The Need For Friendship
2020 will probably not be remembered too fondly for most. The Coronavirus pandemic has wreaked havoc and heartbreak in so many lives. For individuals and families that have been forced to flee from their home countries and live in camps and make-shift accommodation it’s meant even tougher times, with essential supplies and aid being held up, and sometimes not being able to get through at all. It is sobering to consider that as many of us panic-bought and stocked up on ‘essential’ items how little those living in camps have. Though we could never really imagine the physical discomforts and fight for survival that must be endured, perhaps some of us have learnt a little something of the feelings of loneliness. For even when displaced individuals reach a destination where they feel safe and their basic physical needs are met, that loneliness and alienation must inevitably still be felt, and magnified by the Covid-19 pandemic. Language barriers as well as huge cultural, bureaucratic, and religious differences must be muddled through and managed in order to survive and try and re-establish life in a foreign country. In a country that has been in and out of lockdown for 5-6 months out of the last 9 how immensely difficult this must be.
The Khani Family, originally from Iraq, have been living in a basic central London hotel for 4 months, with the mother and 5-year-old daughter in one room and the father and seven-year-old son in another. They have finally been housed in a small flat in a London borough and have a place to call their own. They have had to negotiate registering with doctor’s surgeries, school administration, legal aid, as well as getting to grips with a new area in a near to lockdown situation.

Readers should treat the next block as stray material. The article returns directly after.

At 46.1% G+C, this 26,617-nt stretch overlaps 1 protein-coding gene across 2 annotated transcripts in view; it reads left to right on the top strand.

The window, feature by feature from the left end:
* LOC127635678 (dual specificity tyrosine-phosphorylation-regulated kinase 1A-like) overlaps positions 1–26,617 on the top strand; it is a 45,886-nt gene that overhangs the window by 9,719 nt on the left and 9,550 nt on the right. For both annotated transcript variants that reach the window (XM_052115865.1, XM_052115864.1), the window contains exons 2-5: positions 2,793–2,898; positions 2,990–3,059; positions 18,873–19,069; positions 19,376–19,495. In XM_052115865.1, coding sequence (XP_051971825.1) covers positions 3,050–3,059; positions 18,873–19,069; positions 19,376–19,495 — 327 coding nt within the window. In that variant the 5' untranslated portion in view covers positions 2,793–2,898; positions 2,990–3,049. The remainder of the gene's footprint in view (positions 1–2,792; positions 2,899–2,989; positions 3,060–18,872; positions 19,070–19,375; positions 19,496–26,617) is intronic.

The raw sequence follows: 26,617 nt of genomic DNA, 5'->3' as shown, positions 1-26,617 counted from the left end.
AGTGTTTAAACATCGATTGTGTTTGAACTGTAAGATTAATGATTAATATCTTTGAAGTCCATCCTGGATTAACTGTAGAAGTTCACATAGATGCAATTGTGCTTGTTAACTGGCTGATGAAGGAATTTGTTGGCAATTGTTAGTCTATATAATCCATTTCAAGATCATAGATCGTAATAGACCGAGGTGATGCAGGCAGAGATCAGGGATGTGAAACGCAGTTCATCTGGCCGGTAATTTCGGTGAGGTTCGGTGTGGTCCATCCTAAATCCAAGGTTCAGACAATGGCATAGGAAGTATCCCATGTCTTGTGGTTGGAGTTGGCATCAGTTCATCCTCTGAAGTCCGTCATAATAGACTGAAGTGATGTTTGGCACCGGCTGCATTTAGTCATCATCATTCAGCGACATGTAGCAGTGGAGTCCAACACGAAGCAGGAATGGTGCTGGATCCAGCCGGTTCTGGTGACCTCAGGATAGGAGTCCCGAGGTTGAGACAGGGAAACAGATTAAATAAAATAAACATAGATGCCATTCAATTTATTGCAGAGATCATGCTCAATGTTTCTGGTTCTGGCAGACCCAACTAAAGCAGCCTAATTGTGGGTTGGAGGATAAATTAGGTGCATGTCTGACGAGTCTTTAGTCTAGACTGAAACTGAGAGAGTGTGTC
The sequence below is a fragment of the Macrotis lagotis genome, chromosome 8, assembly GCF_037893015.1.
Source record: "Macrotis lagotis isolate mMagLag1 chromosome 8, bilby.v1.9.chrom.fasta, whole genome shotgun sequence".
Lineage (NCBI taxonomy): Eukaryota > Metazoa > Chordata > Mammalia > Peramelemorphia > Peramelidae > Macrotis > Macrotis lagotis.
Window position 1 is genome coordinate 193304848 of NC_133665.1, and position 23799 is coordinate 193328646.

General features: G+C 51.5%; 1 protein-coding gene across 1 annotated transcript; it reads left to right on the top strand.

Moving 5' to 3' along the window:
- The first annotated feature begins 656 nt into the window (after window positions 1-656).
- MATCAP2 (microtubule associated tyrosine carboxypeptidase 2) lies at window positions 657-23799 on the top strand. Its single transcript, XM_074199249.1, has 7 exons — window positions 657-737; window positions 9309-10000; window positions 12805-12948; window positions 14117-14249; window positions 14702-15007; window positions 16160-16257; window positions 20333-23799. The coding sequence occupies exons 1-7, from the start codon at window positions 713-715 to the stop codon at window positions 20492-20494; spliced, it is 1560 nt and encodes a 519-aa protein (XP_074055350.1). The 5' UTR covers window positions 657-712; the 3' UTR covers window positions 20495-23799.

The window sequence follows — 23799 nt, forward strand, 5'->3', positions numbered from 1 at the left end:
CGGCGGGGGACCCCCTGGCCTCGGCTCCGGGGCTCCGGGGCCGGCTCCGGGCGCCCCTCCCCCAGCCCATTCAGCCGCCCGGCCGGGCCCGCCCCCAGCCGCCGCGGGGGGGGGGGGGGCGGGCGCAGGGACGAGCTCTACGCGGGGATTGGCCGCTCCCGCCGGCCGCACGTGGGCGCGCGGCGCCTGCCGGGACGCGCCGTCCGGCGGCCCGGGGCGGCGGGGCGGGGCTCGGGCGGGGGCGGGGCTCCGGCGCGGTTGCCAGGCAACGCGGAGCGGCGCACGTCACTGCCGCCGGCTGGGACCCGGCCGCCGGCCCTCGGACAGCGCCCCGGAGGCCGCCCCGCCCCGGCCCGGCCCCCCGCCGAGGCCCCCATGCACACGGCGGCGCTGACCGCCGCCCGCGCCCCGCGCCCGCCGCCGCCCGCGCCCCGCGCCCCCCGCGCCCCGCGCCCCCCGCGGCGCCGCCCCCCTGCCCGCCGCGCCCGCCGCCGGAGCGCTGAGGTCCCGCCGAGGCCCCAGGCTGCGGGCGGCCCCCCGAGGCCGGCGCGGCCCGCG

Mum, Kalila, is suffering with chronic back pain, inevitably made worse by the plastic upright lounge furniture supplied by the council. Twice when we have delivered donations to the family she has been on the phone with a translator and a doctor desperately trying to get an appointment. Just a small hurdle, I’m sure, in what is to be a huge period of adjustment for them.
For all their uncertainty, one of their greatest needs, and probably one of the greatest needs of everyone, (after basic physical needs are met), is for friendship. As their infectiously cheerful seven-year-old son, Peros, threw his arms around my nine-year-old son’s neck and declared him his best friend, I felt overwhelmed. Kalila said her children were so desperate to play with others. And that need doesn’t diminish as we get older. The need for friendship, acceptance, and a listening ear is so important. Though we might feel that what we can do is limited during this unusual time, there are things we can do and organisations to help support our efforts. Have a look around your area, at facebook pages, and online resources. Host Nation offers a befriending service where matches, introductions, and initial befriending can take place online with regular video calls. A virtual hug and a listening ear is a good place to start for 2021. (Names have been changed)
Queen Elizabeth's passing has brought a renewed love of Paddington Bear, who for many charities, has become a powerful image for refugees. Mugs and t-shirts with pictures of Paddington and stating ‘Migration is not a Crime’ can be seen. And who can argue with a cute bear?